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HC asks Punjab, Haryana, UT Chandigarh to protect inter-faith, inter-caste couples

A Single-Judge bench of Justice Avneesh Jhingan passed this order while hearing a criminal writ petition filed by Loverpreet Kaur and Another.

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The Punjab and Haryana High Court on Wednesday expressed concern over a large number of protection petitions being filed by couples who marry into other religions.

A Single-Judge Bench of Justice Avneesh Jhingan passed this order while hearing a criminal writ petition filed by Loverpreet Kaur and Another. The writ petition had been filed seeking issuance of directions to the respondents to protect the life and liberty of the petitioners from the private respondents (arrayed in the petition).

The petition said the petitioners have solemnised marriage on March 4, 2021 against wishes of their parents. There is an apprehension to the petitioners that they may be eliminated. The grievance is that in spite of representation made on March 4, 2021, no steps have been taken by the respondents.

A number of such petitions are being filed by the couples who performed marriage against the wishes of their parents and relatives.

The non-acceptability of inter-caste marriage is a social problem that needs to be dealt with at multiple levels. The inter-caste factor is not the only reason for non-acceptability of marriage, there are numerous other socio-economic reasons acting as hurdles for young couples from selecting a life partner of their choice, the Court said.

“Over the period it is experienced that number of such petitions are filed as a matter of routine. It is evident from most of these petitions that the day the marriage is performed, a representation is made and in some cases, even the writ petition is drafted/filed on the same very day. In most of the cases, there is even no proof of submission of the representation,” the Court observed.

The petitions of such nature are either disposed of, without commenting on the validity of the marriage and directing the official respondents to consider the representation or notice of motion is issued to the official respondents.

“The couples who are apprehending threat perception have to travel all the way to this Court for completing the formalities for filing the writ petition, this further exposes them to threat,” the Court said.

At this juncture, the court also expressed displeasure at the fact that the directions issued by the High Court to all the District & Sessions Judges in the two States (in Asha & Anr. v. State of Haryana & Ors., vide order dated March 31, 2010) for granting interim protection to such couples, are not being complied with.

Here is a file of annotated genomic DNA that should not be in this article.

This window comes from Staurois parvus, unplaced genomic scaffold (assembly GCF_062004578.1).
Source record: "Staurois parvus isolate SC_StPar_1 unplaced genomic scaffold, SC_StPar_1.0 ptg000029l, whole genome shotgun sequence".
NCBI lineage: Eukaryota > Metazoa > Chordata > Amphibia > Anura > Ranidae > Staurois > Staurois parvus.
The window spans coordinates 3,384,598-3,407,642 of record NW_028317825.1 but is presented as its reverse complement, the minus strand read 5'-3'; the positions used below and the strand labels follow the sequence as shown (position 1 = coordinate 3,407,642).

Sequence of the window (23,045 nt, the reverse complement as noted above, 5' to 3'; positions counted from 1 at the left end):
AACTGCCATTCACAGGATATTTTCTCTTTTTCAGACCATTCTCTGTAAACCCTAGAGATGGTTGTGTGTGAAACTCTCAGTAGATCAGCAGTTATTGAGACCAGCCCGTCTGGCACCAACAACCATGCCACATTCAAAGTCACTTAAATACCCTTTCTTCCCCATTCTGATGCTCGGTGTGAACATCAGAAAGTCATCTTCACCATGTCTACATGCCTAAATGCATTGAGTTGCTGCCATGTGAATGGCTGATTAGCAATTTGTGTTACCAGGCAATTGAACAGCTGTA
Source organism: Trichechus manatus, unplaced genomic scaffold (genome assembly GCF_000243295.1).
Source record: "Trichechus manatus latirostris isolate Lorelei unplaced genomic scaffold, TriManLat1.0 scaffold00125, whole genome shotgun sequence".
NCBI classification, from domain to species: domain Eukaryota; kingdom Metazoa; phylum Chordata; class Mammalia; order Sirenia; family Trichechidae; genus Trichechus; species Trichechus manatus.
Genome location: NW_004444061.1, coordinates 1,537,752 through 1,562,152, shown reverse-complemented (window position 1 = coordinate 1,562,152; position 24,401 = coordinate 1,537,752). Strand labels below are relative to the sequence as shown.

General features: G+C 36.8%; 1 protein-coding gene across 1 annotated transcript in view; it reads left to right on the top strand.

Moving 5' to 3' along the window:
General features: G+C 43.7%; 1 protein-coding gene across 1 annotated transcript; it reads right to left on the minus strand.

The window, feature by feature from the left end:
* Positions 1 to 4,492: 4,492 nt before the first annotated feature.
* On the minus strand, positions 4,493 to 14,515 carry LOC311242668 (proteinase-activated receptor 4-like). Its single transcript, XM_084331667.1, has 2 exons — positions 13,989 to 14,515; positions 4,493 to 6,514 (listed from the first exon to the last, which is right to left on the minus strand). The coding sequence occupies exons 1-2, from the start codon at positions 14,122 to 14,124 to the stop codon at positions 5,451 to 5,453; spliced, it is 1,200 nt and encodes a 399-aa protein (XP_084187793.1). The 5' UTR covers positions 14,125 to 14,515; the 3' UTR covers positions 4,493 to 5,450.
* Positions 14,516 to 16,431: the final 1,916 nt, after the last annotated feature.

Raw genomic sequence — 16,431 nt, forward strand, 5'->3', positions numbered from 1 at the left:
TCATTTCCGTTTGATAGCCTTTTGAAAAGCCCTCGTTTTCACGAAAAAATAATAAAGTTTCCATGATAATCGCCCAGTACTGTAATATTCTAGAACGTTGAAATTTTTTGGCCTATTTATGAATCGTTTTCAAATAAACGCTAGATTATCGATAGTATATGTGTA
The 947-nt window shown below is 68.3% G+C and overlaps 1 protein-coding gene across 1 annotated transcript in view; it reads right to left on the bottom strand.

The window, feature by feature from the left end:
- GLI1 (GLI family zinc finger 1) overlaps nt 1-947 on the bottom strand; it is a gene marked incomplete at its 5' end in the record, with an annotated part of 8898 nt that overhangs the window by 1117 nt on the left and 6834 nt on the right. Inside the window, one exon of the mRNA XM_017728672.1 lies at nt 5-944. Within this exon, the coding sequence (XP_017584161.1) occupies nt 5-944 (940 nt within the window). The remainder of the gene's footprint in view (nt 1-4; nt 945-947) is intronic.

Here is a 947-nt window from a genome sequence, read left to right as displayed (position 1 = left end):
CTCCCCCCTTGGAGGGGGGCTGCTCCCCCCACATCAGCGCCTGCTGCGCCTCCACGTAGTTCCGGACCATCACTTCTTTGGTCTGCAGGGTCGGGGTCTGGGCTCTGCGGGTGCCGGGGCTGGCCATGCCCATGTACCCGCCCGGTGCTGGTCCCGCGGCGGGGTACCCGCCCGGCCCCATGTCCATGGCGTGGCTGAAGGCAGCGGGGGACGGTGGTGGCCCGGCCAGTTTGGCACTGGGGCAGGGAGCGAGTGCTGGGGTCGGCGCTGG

During the discussion, it was suggested by the court that one of the ways to tackle the problem is that safe houses should be made available in each district of both the states, as well as in union territory Chandigarh. A website or an on-line module should be provided for such as couples to raise their grievances without being physically present.

Providing 24×7 help desk at the tehsil level for filing of such representations by aggrieved persons or through someone can be of great help.

The Advocates General of both states and Pankaj Jain, senior standing counsel for Union Territory, Chandigarh, have given a positive response to the suggestion of the court.

It is assumed that all three of them along with member secretaries of State Legal Services Authorities can sit together, get inputs and try to find a practically workable mechanism to solve the issue.

Mandeep Mittal, Additional Secretary, Punjab State Legal Services Authority informed the Court that in Punjab, there is a one-stop centre (Sakhi Centre) run by the Health and Family Welfare Department, Punjab under the supervision of the Deputy Commissioner of each District. These centres are working only for women victims.

The court directed the advocate generals of both the states, Senior Standing Counsel for Union Territory, Chandigarh and Member Secretaries of the Legal Services Authorities to make a joint effort for dealing with the issue mentioned above.

“The entire endeavour of the exercise is that some sort of workable mechanism is put in motion to ensure the protection of life and personal liberty as guaranteed under Article 21 of the Constitution of India. Further that only in exceptional cases, the couples have to take trouble to approach this Court alleging infringement of the rights,” the Court stated.

The court fixed the next hearing on the petition on March 22.

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